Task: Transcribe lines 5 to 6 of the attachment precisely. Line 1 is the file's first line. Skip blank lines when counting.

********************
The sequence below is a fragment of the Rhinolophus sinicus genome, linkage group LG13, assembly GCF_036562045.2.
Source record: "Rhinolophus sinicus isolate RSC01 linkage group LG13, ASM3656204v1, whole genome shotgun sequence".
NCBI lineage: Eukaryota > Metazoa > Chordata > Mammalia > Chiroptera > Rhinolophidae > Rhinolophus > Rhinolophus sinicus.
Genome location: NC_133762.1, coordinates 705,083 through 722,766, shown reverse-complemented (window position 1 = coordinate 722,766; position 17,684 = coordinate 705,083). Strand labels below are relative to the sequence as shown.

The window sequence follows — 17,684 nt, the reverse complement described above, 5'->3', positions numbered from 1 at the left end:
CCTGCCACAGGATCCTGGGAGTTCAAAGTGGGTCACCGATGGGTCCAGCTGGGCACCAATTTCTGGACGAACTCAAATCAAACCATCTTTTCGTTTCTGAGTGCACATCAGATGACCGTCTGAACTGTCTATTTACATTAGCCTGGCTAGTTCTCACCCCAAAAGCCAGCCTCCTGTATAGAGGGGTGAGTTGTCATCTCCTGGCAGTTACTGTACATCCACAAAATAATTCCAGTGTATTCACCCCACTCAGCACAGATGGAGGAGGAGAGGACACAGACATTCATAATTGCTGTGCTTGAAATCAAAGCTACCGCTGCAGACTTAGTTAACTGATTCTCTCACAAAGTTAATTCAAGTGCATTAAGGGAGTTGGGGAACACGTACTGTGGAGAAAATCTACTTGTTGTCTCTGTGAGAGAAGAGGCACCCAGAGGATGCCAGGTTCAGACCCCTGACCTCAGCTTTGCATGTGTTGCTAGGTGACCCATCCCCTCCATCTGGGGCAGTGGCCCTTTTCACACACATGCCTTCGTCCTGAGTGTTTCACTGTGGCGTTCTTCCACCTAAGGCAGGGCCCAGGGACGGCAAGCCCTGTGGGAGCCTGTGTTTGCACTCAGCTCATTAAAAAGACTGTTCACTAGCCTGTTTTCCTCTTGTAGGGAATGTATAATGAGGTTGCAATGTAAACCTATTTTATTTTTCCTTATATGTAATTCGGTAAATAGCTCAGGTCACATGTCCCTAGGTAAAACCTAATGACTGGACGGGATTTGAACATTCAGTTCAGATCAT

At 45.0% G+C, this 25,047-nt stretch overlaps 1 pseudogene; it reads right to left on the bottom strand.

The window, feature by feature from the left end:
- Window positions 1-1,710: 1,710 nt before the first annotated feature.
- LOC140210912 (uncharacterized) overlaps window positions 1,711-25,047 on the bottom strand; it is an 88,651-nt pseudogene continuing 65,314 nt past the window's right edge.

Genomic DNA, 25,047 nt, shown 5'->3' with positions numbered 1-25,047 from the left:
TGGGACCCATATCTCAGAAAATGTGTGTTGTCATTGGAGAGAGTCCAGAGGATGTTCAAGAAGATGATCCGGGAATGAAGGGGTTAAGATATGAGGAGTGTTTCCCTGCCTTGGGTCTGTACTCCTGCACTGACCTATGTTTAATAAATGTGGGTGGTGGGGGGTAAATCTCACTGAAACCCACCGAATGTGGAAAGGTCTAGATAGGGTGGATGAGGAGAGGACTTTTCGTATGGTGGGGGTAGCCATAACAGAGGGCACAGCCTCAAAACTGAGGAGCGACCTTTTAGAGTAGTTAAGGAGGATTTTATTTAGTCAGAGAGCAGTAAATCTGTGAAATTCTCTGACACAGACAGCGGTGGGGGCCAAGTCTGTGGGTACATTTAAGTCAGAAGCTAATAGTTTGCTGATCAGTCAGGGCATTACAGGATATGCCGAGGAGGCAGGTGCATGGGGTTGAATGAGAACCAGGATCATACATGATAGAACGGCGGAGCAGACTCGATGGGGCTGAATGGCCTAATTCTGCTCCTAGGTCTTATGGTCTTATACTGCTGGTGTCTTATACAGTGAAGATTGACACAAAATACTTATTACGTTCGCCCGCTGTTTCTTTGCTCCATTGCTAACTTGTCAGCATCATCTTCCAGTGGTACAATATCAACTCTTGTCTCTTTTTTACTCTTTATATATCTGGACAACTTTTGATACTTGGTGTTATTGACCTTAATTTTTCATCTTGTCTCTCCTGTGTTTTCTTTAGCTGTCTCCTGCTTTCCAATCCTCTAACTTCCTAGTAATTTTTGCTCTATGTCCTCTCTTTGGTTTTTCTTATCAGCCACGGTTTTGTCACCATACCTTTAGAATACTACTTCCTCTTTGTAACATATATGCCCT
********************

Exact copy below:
The window sequence follows — 17,684 nt, the reverse complement described above, 5'->3', positions numbered from 1 at the left end:
CCTGCCACAGGATCCTGGGAGTTCAAAGTGGGTCACCGATGGGTCCAGCTGGGCACCAATTTCTGGACGAACTCAAATCAAACCATCTTTTCGTTTCTGAGTGCACATCAGATGACCGTCTGAACTGTCTATTTACATTAGCCTGGCTAGTTCTCACCCCAAAAGCCAGCCTCCTGTATAGAGGGGTGAGTTGTCATCTCCTGGCAGTTACTGTACATCCACAAAATAATTCCAGTGTATTCACCCCACTCAGCACAGATGGAGGAGGAGAGGACACAGACATTCATAATTGCTGTGCTTGAAATCAAAGCTACCGCTGCAGACTTAGTTAACTGATTCTCTCACAAAGTTAATTCAAGTGCATTAAGGGAGTTGGGGAACACGTACTGTGGAGAAAATCTACTTGTTGTCTCTGTGAGAGAAGAGGCACCCAGAGGATGCCAGGTTCAGACCCCTGACCTCAGCTTTGCATGTGTTGCTAGGTGACCCATCCCCTCCATCTGGGGCAGTGGCCCTTTTCACACACATGCCTTCGTCCTGAGTGTTTCACTGTGGCGTTCTTCCACCTAAGGCAGGGCCCAGGGACGGCAAGCCCTGTGGGAGCCTGTGTTTGCACTCAGCTCATTAAAAAGACTGTTCACTAGCCTGTTTTCCTCTTGTAGGGAATGTATAATGAGGTTGCAATGTAAACCTATTTTATTTTTCCTTATATGTAATTCGGTAAATAGCTCAGGTCACATGTCCCTAGGTAAAACCTAATGACTGGACGGGATTTGAACATTCAGTTCAGATCAT